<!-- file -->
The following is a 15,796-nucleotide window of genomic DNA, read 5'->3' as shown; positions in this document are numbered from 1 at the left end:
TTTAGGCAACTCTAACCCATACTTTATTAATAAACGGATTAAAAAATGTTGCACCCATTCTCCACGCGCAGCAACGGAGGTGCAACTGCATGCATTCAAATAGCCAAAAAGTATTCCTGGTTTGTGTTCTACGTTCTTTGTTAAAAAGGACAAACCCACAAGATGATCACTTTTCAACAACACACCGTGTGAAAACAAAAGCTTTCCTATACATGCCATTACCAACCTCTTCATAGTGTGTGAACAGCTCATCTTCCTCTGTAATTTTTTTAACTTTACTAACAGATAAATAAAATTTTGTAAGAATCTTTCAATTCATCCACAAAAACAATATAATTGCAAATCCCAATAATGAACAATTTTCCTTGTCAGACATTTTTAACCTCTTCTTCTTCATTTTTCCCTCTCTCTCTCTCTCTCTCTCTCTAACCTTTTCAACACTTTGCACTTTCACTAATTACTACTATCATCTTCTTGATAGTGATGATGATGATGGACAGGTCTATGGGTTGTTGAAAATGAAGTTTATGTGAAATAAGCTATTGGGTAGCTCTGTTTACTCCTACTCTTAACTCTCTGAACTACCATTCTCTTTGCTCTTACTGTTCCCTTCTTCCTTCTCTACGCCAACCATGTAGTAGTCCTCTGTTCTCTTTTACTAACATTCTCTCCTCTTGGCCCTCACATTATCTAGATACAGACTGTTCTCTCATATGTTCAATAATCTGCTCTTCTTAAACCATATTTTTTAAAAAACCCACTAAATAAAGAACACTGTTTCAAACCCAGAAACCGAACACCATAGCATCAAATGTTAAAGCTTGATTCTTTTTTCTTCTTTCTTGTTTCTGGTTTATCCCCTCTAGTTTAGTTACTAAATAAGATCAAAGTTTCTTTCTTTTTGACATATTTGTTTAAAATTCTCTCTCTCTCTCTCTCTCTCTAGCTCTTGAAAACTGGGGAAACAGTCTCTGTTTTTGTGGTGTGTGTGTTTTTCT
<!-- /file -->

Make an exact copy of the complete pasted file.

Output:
The following is a 15,796-nucleotide window of genomic DNA, read 5'->3' as shown; positions in this document are numbered from 1 at the left end:
TTTAGGCAACTCTAACCCATACTTTATTAATAAACGGATTAAAAAATGTTGCACCCATTCTCCACGCGCAGCAACGGAGGTGCAACTGCATGCATTCAAATAGCCAAAAAGTATTCCTGGTTTGTGTTCTACGTTCTTTGTTAAAAAGGACAAACCCACAAGATGATCACTTTTCAACAACACACCGTGTGAAAACAAAAGCTTTCCTATACATGCCATTACCAACCTCTTCATAGTGTGTGAACAGCTCATCTTCCTCTGTAATTTTTTTAACTTTACTAACAGATAAATAAAATTTTGTAAGAATCTTTCAATTCATCCACAAAAACAATATAATTGCAAATCCCAATAATGAACAATTTTCCTTGTCAGACATTTTTAACCTCTTCTTCTTCATTTTTCCCTCTCTCTCTCTCTCTCTCTCTCTAACCTTTTCAACACTTTGCACTTTCACTAATTACTACTATCATCTTCTTGATAGTGATGATGATGATGGACAGGTCTATGGGTTGTTGAAAATGAAGTTTATGTGAAATAAGCTATTGGGTAGCTCTGTTTACTCCTACTCTTAACTCTCTGAACTACCATTCTCTTTGCTCTTACTGTTCCCTTCTTCCTTCTCTACGCCAACCATGTAGTAGTCCTCTGTTCTCTTTTACTAACATTCTCTCCTCTTGGCCCTCACATTATCTAGATACAGACTGTTCTCTCATATGTTCAATAATCTGCTCTTCTTAAACCATATTTTTTAAAAAACCCACTAAATAAAGAACACTGTTTCAAACCCAGAAACCGAACACCATAGCATCAAATGTTAAAGCTTGATTCTTTTTTCTTCTTTCTTGTTTCTGGTTTATCCCCTCTAGTTTAGTTACTAAATAAGATCAAAGTTTCTTTCTTTTTGACATATTTGTTTAAAATTCTCTCTCTCTCTCTCTCTCTCTAGCTCTTGAAAACTGGGGAAACAGTCTCTGTTTTTGTGGTGTGTGTGTTTTTCT